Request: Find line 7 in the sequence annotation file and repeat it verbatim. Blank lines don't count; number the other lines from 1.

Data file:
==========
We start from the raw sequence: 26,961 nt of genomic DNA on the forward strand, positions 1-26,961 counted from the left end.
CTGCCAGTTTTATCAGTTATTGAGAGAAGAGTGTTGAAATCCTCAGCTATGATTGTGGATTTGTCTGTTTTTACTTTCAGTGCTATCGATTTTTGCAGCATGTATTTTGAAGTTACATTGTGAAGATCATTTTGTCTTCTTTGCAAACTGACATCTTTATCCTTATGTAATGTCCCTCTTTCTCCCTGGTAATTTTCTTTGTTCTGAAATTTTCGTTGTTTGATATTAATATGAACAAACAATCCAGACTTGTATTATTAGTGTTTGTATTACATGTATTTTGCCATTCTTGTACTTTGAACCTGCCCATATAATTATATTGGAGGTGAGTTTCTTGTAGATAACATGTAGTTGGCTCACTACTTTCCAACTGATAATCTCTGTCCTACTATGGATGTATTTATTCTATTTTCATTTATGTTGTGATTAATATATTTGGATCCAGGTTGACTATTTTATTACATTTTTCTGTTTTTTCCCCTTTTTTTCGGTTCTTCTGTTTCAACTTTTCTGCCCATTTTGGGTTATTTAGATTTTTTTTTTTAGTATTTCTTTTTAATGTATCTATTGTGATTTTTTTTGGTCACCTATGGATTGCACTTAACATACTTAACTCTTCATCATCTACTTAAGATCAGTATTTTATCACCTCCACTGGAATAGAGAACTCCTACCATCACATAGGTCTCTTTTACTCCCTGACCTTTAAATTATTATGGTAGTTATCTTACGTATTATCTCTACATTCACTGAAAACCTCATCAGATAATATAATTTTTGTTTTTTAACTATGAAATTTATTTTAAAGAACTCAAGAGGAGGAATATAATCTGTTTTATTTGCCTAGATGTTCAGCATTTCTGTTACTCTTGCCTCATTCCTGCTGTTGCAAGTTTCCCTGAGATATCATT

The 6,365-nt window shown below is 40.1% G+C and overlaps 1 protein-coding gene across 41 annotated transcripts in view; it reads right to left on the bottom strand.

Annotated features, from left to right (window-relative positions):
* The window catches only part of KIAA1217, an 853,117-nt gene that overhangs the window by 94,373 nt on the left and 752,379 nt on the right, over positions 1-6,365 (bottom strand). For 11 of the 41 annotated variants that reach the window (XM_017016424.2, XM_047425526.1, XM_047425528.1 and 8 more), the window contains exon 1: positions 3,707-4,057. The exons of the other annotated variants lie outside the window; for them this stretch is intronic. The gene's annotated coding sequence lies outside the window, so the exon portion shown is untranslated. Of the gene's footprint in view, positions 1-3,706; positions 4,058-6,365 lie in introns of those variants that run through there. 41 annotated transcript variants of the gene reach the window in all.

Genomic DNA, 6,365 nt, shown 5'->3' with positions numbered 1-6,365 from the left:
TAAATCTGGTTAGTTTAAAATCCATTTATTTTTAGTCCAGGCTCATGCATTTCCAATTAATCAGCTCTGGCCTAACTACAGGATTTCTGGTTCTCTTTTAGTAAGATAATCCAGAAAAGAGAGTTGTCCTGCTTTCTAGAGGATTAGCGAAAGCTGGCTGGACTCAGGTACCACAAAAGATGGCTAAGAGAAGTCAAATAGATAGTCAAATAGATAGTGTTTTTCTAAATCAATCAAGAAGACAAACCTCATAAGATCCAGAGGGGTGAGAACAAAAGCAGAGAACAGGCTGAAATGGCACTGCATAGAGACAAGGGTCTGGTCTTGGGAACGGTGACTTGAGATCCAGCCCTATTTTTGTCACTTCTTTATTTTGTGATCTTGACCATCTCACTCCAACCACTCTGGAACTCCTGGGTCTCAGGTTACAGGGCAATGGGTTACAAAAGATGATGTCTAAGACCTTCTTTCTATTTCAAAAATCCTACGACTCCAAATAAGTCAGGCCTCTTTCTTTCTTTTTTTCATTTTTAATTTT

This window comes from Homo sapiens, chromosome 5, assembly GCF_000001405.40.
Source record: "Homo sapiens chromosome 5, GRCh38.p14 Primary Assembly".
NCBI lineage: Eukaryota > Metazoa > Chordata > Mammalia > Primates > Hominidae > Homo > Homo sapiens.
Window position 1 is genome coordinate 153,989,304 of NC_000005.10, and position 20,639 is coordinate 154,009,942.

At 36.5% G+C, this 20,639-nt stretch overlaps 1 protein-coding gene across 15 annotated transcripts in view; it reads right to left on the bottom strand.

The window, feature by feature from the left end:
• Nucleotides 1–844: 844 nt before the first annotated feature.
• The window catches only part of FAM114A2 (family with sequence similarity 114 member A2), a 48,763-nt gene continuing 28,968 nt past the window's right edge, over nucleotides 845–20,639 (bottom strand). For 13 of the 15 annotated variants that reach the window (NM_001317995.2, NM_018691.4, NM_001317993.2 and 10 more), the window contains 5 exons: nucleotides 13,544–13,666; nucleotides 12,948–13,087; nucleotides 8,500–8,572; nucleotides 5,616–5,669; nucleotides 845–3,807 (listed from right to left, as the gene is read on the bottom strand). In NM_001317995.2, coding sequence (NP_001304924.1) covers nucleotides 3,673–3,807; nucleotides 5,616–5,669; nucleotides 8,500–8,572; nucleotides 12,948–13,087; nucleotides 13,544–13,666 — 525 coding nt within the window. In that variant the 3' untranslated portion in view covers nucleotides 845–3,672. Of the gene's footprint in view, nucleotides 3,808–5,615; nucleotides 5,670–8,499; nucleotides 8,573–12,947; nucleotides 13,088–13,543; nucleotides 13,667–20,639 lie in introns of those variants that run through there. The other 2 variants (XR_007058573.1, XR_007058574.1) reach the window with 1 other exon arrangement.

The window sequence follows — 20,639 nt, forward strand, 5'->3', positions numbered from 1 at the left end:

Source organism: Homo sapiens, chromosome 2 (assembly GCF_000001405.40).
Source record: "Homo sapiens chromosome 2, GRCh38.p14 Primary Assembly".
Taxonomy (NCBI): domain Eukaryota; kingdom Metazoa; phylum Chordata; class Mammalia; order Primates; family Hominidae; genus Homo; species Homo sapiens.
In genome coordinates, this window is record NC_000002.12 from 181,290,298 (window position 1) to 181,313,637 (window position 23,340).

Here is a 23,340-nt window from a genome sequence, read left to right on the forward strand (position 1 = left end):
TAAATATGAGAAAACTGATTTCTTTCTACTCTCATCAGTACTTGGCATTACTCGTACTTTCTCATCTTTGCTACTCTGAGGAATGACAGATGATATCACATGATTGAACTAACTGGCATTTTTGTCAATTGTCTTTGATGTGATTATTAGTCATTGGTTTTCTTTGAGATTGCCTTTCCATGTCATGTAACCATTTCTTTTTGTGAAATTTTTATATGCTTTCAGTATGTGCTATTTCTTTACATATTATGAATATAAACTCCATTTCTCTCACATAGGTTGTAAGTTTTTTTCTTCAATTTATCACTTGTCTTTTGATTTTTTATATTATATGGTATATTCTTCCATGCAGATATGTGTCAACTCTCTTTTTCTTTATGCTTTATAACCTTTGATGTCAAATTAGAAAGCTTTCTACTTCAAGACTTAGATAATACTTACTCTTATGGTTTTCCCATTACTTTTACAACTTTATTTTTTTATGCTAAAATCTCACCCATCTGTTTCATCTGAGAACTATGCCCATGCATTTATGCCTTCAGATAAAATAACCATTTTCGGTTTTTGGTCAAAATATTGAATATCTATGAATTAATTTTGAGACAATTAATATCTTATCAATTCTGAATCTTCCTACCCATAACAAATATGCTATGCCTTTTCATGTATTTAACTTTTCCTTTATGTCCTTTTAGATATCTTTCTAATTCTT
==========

TAAATCTGGTTAGTTTAAAATCCATTTATTTTTAGTCCAGGCTCATGCATTTCCAATTAATCAGCTCTGGCCTAACTACAGGATTTCTGGTTCTCTTTTAGTAAGATAATCCAGAAAAGAGAGTTGTCCTGCTTTCTAGAGGATTAGCGAAAGCTGGCTGGACTCAGGTACCACAAAAGATGGCTAAGAGAAGTCAAATAGATAGTCAAATAGATAGTGTTTTTCTAAATCAATCAAGAAGACAAACCTCATAAGATCCAGAGGGGTGAGAACAAAAGCAGAGAACAGGCTGAAATGGCACTGCATAGAGACAAGGGTCTGGTCTTGGGAACGGTGACTTGAGATCCAGCCCTATTTTTGTCACTTCTTTATTTTGTGATCTTGACCATCTCACTCCAACCACTCTGGAACTCCTGGGTCTCAGGTTACAGGGCAATGGGTTACAAAAGATGATGTCTAAGACCTTCTTTCTATTTCAAAAATCCTACGACTCCAAATAAGTCAGGCCTCTTTCTTTCTTTTTTTCATTTTTAATTTT